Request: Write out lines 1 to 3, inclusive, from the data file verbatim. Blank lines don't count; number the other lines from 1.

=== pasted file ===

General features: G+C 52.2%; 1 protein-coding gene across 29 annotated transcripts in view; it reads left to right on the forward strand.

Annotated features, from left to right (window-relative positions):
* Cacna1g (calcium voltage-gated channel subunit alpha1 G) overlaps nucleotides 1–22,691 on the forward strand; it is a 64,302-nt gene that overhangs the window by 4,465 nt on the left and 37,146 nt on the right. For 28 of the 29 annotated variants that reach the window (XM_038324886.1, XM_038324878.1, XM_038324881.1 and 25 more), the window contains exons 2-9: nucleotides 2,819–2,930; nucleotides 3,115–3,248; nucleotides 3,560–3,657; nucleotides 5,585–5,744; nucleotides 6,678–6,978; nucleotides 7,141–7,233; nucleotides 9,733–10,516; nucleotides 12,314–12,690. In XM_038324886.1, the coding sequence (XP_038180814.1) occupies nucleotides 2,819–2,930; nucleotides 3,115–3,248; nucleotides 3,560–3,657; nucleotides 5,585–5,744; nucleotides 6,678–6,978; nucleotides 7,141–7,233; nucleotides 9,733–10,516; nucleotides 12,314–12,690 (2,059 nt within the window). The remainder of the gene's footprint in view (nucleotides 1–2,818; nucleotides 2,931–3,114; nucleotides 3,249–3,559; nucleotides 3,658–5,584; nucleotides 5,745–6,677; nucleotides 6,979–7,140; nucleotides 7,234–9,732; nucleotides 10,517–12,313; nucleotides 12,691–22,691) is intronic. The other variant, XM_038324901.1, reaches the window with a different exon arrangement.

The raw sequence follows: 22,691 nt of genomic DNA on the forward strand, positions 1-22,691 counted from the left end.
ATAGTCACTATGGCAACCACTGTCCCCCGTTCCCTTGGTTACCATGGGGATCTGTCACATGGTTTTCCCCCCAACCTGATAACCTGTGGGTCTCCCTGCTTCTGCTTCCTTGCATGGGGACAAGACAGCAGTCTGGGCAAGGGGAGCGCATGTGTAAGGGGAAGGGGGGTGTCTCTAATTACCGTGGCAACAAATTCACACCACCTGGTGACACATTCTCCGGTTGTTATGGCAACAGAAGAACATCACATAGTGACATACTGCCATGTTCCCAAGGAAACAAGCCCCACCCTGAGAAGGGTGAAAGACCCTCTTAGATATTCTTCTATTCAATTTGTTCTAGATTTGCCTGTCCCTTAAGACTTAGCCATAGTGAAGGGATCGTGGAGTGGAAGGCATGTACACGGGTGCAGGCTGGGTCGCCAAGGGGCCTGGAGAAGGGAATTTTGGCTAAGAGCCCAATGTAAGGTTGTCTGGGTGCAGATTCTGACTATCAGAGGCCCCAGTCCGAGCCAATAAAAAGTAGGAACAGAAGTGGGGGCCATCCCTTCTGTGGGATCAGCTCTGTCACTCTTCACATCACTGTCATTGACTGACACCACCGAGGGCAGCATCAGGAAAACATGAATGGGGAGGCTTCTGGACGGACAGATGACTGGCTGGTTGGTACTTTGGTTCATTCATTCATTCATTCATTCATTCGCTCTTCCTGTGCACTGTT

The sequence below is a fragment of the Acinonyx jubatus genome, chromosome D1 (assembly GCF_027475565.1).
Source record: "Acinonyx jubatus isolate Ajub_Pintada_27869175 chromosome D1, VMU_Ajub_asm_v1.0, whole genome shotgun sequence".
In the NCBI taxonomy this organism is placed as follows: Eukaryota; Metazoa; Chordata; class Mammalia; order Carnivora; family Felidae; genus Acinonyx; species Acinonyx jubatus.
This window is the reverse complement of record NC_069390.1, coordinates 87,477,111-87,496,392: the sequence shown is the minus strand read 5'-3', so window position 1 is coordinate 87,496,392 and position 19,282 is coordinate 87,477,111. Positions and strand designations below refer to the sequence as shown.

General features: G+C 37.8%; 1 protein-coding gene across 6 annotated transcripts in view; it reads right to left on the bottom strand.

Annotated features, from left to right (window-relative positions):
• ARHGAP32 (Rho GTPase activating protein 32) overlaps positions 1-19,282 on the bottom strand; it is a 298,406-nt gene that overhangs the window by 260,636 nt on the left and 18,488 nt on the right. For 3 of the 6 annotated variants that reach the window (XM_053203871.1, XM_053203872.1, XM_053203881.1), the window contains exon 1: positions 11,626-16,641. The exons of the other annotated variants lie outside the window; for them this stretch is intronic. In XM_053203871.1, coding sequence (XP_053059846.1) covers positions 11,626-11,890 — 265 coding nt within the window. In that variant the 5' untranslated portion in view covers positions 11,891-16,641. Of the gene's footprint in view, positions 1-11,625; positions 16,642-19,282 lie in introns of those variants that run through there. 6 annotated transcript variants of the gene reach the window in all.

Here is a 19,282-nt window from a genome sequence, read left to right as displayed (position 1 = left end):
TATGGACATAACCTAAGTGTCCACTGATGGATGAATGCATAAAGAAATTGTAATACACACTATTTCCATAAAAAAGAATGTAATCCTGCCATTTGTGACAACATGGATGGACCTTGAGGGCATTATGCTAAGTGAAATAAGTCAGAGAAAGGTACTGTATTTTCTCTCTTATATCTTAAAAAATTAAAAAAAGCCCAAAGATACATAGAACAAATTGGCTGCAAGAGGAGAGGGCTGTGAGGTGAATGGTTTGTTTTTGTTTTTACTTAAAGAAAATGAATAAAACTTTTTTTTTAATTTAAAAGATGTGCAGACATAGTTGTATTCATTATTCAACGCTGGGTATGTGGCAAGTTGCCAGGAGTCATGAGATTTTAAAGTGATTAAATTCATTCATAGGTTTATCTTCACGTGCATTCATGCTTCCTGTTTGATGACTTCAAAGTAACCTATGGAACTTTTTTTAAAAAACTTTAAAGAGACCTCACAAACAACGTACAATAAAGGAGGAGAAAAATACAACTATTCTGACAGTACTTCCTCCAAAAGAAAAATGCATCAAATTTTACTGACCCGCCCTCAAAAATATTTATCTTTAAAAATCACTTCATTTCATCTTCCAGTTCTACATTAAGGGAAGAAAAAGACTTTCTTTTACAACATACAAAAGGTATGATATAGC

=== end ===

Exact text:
General features: G+C 52.2%; 1 protein-coding gene across 29 annotated transcripts in view; it reads left to right on the forward strand.

Annotated features, from left to right (window-relative positions):
* Cacna1g (calcium voltage-gated channel subunit alpha1 G) overlaps nucleotides 1–22,691 on the forward strand; it is a 64,302-nt gene that overhangs the window by 4,465 nt on the left and 37,146 nt on the right. For 28 of the 29 annotated variants that reach the window (XM_038324886.1, XM_038324878.1, XM_038324881.1 and 25 more), the window contains exons 2-9: nucleotides 2,819–2,930; nucleotides 3,115–3,248; nucleotides 3,560–3,657; nucleotides 5,585–5,744; nucleotides 6,678–6,978; nucleotides 7,141–7,233; nucleotides 9,733–10,516; nucleotides 12,314–12,690. In XM_038324886.1, the coding sequence (XP_038180814.1) occupies nucleotides 2,819–2,930; nucleotides 3,115–3,248; nucleotides 3,560–3,657; nucleotides 5,585–5,744; nucleotides 6,678–6,978; nucleotides 7,141–7,233; nucleotides 9,733–10,516; nucleotides 12,314–12,690 (2,059 nt within the window). The remainder of the gene's footprint in view (nucleotides 1–2,818; nucleotides 2,931–3,114; nucleotides 3,249–3,559; nucleotides 3,658–5,584; nucleotides 5,745–6,677; nucleotides 6,979–7,140; nucleotides 7,234–9,732; nucleotides 10,517–12,313; nucleotides 12,691–22,691) is intronic. The other variant, XM_038324901.1, reaches the window with a different exon arrangement.